We have come a long way in examining that evolution. We looked at how popular culture emerged in the nineteenth century as a substitute for traditional or folk culture, for people uprooted from those cultures by industrialism. We saw how popular culture’s mass-produced, disposable quality established limits to what it could contain, even as they encouraged greater and greater consumption. We saw how, in the twentieth century, popular culture effectively preempted the place of high culture, as the values of high culture, a legacy of Romanticism, became indistinguishable from those of popular culture. We examined the crucial decade of the 1960s, in which the superficial, antirational, and immediate qualities of popular culture were more and more regarded not merely as means of distraction, but as means of intense and liberating knowledge of the universe. (Myers, 181)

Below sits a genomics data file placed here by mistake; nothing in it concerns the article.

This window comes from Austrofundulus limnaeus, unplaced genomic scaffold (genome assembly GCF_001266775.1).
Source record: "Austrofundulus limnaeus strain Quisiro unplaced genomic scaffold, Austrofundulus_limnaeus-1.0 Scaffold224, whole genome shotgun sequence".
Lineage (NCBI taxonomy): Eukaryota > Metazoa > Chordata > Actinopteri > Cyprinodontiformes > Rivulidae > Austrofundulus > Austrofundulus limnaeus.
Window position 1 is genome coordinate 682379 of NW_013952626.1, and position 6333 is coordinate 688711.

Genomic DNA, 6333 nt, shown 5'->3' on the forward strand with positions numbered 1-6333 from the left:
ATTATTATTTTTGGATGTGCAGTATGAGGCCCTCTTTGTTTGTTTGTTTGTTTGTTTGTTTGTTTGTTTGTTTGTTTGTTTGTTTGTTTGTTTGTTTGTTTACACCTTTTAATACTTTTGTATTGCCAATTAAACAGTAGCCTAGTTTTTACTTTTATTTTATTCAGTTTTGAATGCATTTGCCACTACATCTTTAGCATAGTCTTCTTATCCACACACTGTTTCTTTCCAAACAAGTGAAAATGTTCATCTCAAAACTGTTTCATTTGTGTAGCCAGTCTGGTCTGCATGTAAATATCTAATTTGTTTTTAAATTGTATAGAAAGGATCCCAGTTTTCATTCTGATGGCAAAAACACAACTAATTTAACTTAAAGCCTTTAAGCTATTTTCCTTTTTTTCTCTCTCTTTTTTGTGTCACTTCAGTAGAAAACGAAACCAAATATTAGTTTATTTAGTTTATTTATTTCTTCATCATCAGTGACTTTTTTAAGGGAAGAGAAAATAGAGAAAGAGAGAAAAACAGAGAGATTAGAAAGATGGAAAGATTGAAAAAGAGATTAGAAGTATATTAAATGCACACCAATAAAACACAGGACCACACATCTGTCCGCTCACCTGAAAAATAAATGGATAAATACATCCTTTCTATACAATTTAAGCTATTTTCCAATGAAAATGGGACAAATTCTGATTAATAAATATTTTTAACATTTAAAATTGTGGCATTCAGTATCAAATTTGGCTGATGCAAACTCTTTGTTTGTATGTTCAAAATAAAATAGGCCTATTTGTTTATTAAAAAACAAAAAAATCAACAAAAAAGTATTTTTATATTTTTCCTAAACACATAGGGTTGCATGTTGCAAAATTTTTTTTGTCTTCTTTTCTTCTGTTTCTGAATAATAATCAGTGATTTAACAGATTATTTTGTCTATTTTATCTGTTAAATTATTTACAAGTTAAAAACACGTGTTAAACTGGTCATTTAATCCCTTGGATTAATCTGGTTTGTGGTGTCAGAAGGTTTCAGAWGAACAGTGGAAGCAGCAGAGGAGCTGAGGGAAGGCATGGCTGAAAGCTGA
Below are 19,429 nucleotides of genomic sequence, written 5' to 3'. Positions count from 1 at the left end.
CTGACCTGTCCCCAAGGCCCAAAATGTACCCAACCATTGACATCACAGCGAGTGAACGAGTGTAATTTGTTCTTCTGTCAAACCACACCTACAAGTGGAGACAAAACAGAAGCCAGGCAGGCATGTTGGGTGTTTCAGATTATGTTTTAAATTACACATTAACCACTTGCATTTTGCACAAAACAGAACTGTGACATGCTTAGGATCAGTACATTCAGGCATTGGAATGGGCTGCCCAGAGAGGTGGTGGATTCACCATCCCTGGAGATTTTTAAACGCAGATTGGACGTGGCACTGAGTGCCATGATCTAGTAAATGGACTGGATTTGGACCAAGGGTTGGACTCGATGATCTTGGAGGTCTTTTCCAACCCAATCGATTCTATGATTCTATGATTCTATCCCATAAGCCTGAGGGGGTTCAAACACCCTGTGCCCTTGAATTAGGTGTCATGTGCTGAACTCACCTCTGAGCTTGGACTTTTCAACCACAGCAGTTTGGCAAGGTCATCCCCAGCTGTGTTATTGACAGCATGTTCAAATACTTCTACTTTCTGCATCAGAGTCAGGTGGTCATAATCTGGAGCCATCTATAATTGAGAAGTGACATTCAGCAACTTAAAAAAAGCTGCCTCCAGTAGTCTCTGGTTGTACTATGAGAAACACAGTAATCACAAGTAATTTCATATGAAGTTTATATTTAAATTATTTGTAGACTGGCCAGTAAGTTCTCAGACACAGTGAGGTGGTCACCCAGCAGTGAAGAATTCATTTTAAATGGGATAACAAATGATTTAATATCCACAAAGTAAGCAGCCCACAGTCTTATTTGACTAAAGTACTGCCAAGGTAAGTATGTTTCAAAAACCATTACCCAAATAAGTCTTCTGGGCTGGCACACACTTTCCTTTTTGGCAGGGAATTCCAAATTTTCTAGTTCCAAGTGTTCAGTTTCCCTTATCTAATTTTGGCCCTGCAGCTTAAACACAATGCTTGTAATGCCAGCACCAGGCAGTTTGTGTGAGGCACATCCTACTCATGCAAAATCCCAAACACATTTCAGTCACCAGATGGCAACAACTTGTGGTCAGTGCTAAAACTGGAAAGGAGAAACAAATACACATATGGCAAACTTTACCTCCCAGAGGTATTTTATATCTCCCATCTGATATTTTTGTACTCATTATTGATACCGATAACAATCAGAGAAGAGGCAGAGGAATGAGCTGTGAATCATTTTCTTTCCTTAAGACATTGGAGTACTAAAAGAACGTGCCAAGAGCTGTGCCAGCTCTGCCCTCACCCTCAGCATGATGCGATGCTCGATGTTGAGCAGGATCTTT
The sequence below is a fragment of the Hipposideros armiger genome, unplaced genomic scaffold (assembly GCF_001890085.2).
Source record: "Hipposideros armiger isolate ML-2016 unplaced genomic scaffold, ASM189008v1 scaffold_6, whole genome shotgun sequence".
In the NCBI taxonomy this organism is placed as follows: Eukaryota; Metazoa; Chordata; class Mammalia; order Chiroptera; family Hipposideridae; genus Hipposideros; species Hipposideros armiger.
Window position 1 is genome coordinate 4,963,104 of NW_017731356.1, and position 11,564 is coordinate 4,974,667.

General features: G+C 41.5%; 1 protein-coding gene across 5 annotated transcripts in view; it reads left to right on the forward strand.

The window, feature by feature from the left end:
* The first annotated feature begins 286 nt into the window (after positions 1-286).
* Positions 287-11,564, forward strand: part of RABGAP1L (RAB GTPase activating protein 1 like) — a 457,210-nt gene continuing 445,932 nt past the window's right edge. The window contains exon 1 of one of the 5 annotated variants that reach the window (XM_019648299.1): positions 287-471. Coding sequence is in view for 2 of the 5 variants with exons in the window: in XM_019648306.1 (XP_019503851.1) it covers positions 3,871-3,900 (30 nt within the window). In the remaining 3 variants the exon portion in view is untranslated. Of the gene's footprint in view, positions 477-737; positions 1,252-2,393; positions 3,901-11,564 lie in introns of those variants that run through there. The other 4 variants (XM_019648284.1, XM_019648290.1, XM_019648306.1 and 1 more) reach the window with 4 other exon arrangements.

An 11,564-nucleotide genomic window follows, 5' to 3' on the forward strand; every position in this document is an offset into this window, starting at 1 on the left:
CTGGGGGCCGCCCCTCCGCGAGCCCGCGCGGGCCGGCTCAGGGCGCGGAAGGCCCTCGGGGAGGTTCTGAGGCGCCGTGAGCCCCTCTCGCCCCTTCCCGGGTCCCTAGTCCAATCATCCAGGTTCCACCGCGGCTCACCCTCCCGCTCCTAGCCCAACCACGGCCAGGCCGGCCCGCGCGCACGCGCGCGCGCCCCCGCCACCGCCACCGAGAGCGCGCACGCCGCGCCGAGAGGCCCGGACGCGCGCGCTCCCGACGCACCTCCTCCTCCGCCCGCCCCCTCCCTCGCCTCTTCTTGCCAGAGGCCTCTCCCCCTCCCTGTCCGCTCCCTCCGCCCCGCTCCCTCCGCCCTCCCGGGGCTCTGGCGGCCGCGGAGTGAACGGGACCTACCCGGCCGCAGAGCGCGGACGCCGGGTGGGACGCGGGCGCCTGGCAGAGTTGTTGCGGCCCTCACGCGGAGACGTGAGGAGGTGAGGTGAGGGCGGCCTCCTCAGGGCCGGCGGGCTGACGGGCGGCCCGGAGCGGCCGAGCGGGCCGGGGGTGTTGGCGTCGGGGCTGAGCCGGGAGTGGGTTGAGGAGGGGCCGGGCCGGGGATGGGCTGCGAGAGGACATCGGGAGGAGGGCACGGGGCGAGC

The Idiom and Medium of Popular Culture

In our present discussions, we are nearing the end of the book in which Myers dedicates one chapter each to popular culture’s idiom (rock ‘n’ roll) and popular culture’s medium (the television) – the book was written in 1989, so we could probably add the internet and streaming video to this latter category. Full disclosure: this won’t come as a surprise to anyone who knows me, but I enjoy rock ‘n’ roll (mostly of the classic rock genre) and I enjoy television (especially movies). Perhaps that’s why I am convicted by this book; Myer’s insights reveal some of the problems with my own predilections.